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Gonzalez Is ‘All In’ with Training Children in the Way They Should Go

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Creating powerful communicators for Christ. That is the mission of Cathy Gonzalez, mother of four and a longtime theater and literature teacher.

For more than three decades, Gonzalez has been training her children and her students to dig into scripture and to use discernment of the spiritual realm and society. “It’s almost an impossible era in which to raise godly children. It is much different than our parents’ time,” she said.

According to Gonzalez, a big part of raising children means “helping them to manage their weaknesses and build on their strengths.” And strong is what her children have grown to be. Gonzalez and her husband Alex—who raised their family in Union City and North Haledon—are thankful that all of their offspring are focused on ministry.

“We said to [them], ‘We have sacrificed and poured into you and now you will pour into others’ lives,’” she recounted.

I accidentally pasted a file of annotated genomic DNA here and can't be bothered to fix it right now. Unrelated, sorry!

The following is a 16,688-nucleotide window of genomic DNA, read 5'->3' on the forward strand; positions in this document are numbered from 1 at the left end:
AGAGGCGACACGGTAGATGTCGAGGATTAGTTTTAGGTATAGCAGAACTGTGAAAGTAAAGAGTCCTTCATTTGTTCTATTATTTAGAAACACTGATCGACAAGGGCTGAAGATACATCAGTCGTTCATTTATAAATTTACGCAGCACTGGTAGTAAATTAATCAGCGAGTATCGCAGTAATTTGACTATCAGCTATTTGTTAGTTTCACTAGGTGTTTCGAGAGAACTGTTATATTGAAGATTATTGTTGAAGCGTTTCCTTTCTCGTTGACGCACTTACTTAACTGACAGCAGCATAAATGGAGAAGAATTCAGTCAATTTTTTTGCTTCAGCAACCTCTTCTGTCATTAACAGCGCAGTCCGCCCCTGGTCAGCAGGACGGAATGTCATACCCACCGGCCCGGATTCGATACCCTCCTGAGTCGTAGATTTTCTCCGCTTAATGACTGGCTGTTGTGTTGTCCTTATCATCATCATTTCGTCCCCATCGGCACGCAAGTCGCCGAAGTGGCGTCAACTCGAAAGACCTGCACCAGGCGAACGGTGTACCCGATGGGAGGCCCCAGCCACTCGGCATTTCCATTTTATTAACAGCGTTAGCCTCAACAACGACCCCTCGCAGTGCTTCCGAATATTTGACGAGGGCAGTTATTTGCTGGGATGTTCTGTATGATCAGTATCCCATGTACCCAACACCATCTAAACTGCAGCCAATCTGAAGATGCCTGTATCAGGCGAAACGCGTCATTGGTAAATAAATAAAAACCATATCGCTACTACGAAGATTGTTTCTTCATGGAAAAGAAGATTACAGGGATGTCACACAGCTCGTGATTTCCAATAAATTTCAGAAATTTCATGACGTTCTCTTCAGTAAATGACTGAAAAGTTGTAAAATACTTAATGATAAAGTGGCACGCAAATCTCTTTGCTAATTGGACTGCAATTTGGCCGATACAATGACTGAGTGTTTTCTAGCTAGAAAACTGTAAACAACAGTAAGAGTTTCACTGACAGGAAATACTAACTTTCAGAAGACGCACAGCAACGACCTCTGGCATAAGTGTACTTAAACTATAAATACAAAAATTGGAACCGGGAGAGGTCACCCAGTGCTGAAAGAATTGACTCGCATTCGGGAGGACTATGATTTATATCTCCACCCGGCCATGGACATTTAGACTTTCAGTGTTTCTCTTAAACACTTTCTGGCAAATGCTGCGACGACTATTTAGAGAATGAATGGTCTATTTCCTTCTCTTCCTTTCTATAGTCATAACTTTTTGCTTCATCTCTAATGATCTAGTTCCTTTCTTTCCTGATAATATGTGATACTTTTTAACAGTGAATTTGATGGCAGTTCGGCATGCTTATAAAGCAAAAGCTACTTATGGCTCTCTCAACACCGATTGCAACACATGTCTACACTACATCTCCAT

Christian, 36, an alumnus of Harvard Graduate School of Design, recently wrote a book about Los Angeles artists and their faith. He speaks on philosophy in international settings and is currently working on “Estuaries,” a project intended to connect Ivy League students to Christ.

Gian Paul, 34, is a popular motivational speaker and the executive director of the Hope and Future Youth Center in Union City, NJ. An All-American basketball player at Montclair State University, he serves as Protestant chaplain for the New York Giants through Athletes in Action.  In the 2011 football season, Gian Paul gained recognition in major media outlets after some players credited his “All In”-themed chapel message with helping the team turn around its season. “All In” became a movement, with the slogan printed on tens of thousands of towels at home games, and the Giants went on to win Super Bowl XLVI by upsetting the Patriots.

The third son, Daniel, 24, recently returned from a three-year term ministering with Youth With A Mission (YWAM) in New Zealand, Ireland, Thailand, and remote villages in Nepal after the infamous earthquake there. Daniel remarked to his mom that while in these places, he often “thought about the scriptures that she had invited him to memorize.” After these years of selfless serving, Daniel headed to college this fall.

Finally, daughter Ariel, 22, is a foreign language enthusiast who has studied Russian, French, and German. She is currently earning her degree and has future plans to minister to those stuck in the world of human trafficking.

Members of the Gonzalez family at Christian’s wedding. Pictured left to right: Ariel, Christian, Christina, Cathy, Alex, and Daniel.